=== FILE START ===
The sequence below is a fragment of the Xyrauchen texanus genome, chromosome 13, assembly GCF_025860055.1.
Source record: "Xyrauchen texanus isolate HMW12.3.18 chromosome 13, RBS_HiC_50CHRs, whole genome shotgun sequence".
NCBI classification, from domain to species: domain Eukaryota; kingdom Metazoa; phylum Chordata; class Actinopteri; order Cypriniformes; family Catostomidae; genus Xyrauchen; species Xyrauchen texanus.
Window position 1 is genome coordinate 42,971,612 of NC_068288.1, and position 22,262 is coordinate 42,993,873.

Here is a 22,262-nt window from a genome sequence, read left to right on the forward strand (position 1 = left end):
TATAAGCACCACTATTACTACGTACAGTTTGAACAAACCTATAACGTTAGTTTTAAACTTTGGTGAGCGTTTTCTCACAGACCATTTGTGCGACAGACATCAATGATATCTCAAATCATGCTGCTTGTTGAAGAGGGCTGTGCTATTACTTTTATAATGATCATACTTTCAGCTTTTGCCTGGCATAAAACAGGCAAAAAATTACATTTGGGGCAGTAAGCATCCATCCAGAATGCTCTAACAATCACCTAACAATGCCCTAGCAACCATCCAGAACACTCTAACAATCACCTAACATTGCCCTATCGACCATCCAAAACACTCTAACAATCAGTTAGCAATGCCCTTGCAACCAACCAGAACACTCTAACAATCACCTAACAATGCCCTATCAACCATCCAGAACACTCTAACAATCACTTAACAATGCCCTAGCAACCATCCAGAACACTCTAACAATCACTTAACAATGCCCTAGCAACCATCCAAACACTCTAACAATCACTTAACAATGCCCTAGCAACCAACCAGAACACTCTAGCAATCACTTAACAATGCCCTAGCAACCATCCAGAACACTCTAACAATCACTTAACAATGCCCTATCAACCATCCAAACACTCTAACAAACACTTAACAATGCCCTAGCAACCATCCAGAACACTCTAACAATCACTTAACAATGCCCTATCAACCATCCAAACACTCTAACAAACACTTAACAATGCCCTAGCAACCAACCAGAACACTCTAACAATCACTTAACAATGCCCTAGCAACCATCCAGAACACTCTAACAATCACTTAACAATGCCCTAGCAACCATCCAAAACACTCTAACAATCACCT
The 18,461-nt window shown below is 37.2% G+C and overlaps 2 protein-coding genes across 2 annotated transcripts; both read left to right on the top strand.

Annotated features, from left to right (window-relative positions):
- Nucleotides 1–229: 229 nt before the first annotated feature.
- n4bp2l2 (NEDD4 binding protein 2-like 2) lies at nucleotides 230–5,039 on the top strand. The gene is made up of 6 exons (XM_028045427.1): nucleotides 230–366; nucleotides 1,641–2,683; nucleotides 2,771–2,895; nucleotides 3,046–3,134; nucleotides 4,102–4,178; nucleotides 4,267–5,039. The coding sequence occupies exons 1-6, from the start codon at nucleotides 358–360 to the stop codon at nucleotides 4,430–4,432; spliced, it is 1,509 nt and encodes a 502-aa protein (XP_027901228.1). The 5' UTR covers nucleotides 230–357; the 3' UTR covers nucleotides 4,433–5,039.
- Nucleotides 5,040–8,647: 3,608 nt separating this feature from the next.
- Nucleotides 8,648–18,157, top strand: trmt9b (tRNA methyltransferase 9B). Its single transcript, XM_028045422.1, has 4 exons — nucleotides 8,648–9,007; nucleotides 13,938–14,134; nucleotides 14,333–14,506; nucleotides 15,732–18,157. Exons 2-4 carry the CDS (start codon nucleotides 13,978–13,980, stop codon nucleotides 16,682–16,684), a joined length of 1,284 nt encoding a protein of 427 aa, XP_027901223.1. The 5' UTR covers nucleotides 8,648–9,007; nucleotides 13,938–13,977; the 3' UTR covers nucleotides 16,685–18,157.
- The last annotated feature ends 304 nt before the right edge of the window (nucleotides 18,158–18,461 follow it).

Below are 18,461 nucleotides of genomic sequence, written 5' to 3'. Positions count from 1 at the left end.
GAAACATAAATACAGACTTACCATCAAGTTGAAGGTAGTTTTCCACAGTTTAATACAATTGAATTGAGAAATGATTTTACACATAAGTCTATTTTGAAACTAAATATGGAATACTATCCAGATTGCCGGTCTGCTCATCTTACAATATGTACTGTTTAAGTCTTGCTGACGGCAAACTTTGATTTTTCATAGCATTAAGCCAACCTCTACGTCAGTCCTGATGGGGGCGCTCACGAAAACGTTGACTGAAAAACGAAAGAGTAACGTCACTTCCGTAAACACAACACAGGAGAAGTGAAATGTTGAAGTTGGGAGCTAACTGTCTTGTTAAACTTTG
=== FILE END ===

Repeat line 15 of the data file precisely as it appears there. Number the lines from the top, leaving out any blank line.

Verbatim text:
GAAACATAAATACAGACTTACCATCAAGTTGAAGGTAGTTTTCCACAGTTTAATACAATTGAATTGAGAAATGATTTTACACATAAGTCTATTTTGAAACTAAATATGGAATACTATCCAGATTGCCGGTCTGCTCATCTTACAATATGTACTGTTTAAGTCTTGCTGACGGCAAACTTTGATTTTTCATAGCATTAAGCCAACCTCTACGTCAGTCCTGATGGGGGCGCTCACGAAAACGTTGACTGAAAAACGAAAGAGTAACGTCACTTCCGTAAACACAACACAGGAGAAGTGAAATGTTGAAGTTGGGAGCTAACTGTCTTGTTAAACTTTG